Susan Tompor: Fake Facebook fundraiser shocks family with cancer diagnosis

Susan Tompor, Detroit Free Press on

Published in Business News

Amy Nofziger, AARP director of fraud victim support, said those who have been hacked like this need to contact the social media company where an account is being misrepresented or hacked and contact the local police department to make a report.

"Nothing gets the attention of some of these social media companies like a police report," she said.

By filing a police report, she said, the victim also has proof in hand to say that a fraud was reported just in case someone accuses the victim of starting the fake fundraiser.

Nofziger said she hears of Facebook scams every single day. Con artists pretend to post great deals on social media for shoes, car seats or vacations. Or they might claim to have access to $30,000 in federal grant money. All to collect your ID information and cash.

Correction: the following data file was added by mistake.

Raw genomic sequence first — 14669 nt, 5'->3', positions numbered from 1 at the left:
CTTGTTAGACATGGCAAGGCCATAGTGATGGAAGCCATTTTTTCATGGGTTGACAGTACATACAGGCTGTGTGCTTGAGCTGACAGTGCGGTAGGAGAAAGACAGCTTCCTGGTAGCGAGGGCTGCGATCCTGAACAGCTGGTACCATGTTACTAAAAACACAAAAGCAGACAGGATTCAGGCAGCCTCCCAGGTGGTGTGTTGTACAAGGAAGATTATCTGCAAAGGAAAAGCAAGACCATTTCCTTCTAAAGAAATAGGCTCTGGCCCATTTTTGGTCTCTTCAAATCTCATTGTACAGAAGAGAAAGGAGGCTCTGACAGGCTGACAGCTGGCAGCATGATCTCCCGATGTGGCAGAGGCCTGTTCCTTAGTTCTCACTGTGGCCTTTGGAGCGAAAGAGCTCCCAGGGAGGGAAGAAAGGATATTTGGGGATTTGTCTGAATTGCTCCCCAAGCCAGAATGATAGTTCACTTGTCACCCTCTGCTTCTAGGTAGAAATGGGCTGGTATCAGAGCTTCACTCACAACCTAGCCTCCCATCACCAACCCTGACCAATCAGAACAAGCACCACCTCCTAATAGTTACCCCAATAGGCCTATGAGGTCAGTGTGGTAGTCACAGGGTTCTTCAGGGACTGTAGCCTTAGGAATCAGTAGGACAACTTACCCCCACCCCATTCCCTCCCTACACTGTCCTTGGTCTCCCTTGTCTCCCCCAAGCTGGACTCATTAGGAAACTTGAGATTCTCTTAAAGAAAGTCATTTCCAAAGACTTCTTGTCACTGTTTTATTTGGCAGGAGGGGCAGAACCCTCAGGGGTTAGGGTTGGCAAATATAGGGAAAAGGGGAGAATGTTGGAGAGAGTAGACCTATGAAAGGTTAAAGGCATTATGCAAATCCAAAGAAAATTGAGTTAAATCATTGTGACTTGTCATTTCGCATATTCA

"Anyone can really create who they want to be and do really what they want to do," Nofziger said.

It's best to directly go to the person who appears to be needing money, perhaps to cover medical bills, and express your concern. Ask what you can do to help that person.


If they say they don't know what you're talking about, Nofziger said, you can inform your friend or family member that there's a scammer out there.

Some signs of charity scams

Nofziger said people need to be reminded to do what they're comfortable doing.

If they're asked to give gift cards or send money via Bitcoin, for example, such payment forms can be signs of a scam. Never give a stranger your bank account number and routing number.


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